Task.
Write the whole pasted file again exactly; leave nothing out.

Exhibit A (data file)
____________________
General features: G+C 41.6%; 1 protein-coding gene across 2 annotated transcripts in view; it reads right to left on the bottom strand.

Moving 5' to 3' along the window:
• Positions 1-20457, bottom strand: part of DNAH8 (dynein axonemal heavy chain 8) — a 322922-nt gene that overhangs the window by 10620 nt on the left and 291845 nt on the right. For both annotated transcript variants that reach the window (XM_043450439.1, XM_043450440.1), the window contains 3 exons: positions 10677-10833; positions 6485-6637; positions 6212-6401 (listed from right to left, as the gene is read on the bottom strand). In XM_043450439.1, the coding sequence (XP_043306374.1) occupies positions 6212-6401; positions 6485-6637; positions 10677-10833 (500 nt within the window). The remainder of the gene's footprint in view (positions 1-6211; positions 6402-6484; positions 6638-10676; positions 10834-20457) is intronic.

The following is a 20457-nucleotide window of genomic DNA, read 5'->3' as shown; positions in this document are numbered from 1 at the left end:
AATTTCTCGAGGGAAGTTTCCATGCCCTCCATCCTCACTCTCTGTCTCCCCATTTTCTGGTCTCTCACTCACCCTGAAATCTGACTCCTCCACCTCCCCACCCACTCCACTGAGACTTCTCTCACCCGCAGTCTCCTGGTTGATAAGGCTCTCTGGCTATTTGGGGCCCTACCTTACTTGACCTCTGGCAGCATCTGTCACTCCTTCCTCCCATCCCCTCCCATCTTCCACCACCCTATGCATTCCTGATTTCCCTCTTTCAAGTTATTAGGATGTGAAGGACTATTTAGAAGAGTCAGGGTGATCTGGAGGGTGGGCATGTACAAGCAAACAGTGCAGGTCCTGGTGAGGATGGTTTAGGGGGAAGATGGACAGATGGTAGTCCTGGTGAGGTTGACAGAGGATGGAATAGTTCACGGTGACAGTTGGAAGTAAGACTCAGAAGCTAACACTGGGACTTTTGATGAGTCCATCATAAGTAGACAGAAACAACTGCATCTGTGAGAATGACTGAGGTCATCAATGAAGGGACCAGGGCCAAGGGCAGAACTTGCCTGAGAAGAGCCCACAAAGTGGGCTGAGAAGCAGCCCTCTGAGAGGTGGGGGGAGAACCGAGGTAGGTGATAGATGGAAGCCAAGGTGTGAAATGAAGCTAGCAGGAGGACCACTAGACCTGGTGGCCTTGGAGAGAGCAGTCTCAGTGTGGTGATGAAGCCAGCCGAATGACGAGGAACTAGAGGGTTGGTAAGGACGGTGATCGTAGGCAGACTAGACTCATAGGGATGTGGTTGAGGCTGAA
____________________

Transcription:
General features: G+C 41.6%; 1 protein-coding gene across 2 annotated transcripts in view; it reads right to left on the bottom strand.

Moving 5' to 3' along the window:
• Positions 1-20457, bottom strand: part of DNAH8 (dynein axonemal heavy chain 8) — a 322922-nt gene that overhangs the window by 10620 nt on the left and 291845 nt on the right. For both annotated transcript variants that reach the window (XM_043450439.1, XM_043450440.1), the window contains 3 exons: positions 10677-10833; positions 6485-6637; positions 6212-6401 (listed from right to left, as the gene is read on the bottom strand). In XM_043450439.1, the coding sequence (XP_043306374.1) occupies positions 6212-6401; positions 6485-6637; positions 10677-10833 (500 nt within the window). The remainder of the gene's footprint in view (positions 1-6211; positions 6402-6484; positions 6638-10676; positions 10834-20457) is intronic.

The following is a 20457-nucleotide window of genomic DNA, read 5'->3' as shown; positions in this document are numbered from 1 at the left end:
AATTTCTCGAGGGAAGTTTCCATGCCCTCCATCCTCACTCTCTGTCTCCCCATTTTCTGGTCTCTCACTCACCCTGAAATCTGACTCCTCCACCTCCCCACCCACTCCACTGAGACTTCTCTCACCCGCAGTCTCCTGGTTGATAAGGCTCTCTGGCTATTTGGGGCCCTACCTTACTTGACCTCTGGCAGCATCTGTCACTCCTTCCTCCCATCCCCTCCCATCTTCCACCACCCTATGCATTCCTGATTTCCCTCTTTCAAGTTATTAGGATGTGAAGGACTATTTAGAAGAGTCAGGGTGATCTGGAGGGTGGGCATGTACAAGCAAACAGTGCAGGTCCTGGTGAGGATGGTTTAGGGGGAAGATGGACAGATGGTAGTCCTGGTGAGGTTGACAGAGGATGGAATAGTTCACGGTGACAGTTGGAAGTAAGACTCAGAAGCTAACACTGGGACTTTTGATGAGTCCATCATAAGTAGACAGAAACAACTGCATCTGTGAGAATGACTGAGGTCATCAATGAAGGGACCAGGGCCAAGGGCAGAACTTGCCTGAGAAGAGCCCACAAAGTGGGCTGAGAAGCAGCCCTCTGAGAGGTGGGGGGAGAACCGAGGTAGGTGATAGATGGAAGCCAAGGTGTGAAATGAAGCTAGCAGGAGGACCACTAGACCTGGTGGCCTTGGAGAGAGCAGTCTCAGTGTGGTGATGAAGCCAGCCGAATGACGAGGAACTAGAGGGTTGGTAAGGACGGTGATCGTAGGCAGACTAGACTCATAGGGATGTGGTTGAGGCTGAA